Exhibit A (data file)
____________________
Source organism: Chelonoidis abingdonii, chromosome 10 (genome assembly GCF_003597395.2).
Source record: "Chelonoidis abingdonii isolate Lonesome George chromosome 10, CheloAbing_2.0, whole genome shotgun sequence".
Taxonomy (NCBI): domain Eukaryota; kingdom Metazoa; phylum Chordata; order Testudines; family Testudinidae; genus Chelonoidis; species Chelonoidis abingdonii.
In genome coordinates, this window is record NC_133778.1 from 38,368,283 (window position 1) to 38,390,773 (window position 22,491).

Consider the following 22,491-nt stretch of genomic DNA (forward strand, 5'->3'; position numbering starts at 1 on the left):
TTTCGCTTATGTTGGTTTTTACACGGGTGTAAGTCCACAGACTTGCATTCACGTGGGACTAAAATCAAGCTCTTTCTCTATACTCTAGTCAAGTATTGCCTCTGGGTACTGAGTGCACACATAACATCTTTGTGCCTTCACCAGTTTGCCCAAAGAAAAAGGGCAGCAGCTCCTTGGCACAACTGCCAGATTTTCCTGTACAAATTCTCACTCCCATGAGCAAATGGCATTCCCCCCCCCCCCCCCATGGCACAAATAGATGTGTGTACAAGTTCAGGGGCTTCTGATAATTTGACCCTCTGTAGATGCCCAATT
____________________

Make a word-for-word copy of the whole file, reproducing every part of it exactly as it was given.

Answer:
Source organism: Chelonoidis abingdonii, chromosome 10 (genome assembly GCF_003597395.2).
Source record: "Chelonoidis abingdonii isolate Lonesome George chromosome 10, CheloAbing_2.0, whole genome shotgun sequence".
Taxonomy (NCBI): domain Eukaryota; kingdom Metazoa; phylum Chordata; order Testudines; family Testudinidae; genus Chelonoidis; species Chelonoidis abingdonii.
In genome coordinates, this window is record NC_133778.1 from 38,368,283 (window position 1) to 38,390,773 (window position 22,491).

Consider the following 22,491-nt stretch of genomic DNA (forward strand, 5'->3'; position numbering starts at 1 on the left):
TTTCGCTTATGTTGGTTTTTACACGGGTGTAAGTCCACAGACTTGCATTCACGTGGGACTAAAATCAAGCTCTTTCTCTATACTCTAGTCAAGTATTGCCTCTGGGTACTGAGTGCACACATAACATCTTTGTGCCTTCACCAGTTTGCCCAAAGAAAAAGGGCAGCAGCTCCTTGGCACAACTGCCAGATTTTCCTGTACAAATTCTCACTCCCATGAGCAAATGGCATTCCCCCCCCCCCCCCCATGGCACAAATAGATGTGTGTACAAGTTCAGGGGCTTCTGATAATTTGACCCTCTGTAGATGCCCAATT